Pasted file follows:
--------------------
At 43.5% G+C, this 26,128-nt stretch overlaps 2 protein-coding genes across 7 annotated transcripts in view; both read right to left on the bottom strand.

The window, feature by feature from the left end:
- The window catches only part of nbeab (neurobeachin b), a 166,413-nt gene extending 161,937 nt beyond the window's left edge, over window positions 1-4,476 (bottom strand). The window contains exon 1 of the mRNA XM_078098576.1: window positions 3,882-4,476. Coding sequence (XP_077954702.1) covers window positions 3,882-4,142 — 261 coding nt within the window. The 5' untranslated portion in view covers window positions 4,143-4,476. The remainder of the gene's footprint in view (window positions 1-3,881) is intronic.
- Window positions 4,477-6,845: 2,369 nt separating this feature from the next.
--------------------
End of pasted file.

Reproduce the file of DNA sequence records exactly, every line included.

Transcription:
At 43.5% G+C, this 26,128-nt stretch overlaps 2 protein-coding genes across 7 annotated transcripts in view; both read right to left on the bottom strand.

The window, feature by feature from the left end:
- The window catches only part of nbeab (neurobeachin b), a 166,413-nt gene extending 161,937 nt beyond the window's left edge, over window positions 1-4,476 (bottom strand). The window contains exon 1 of the mRNA XM_078098576.1: window positions 3,882-4,476. Coding sequence (XP_077954702.1) covers window positions 3,882-4,142 — 261 coding nt within the window. The 5' untranslated portion in view covers window positions 4,143-4,476. The remainder of the gene's footprint in view (window positions 1-3,881) is intronic.
- Window positions 4,477-6,845: 2,369 nt separating this feature from the next.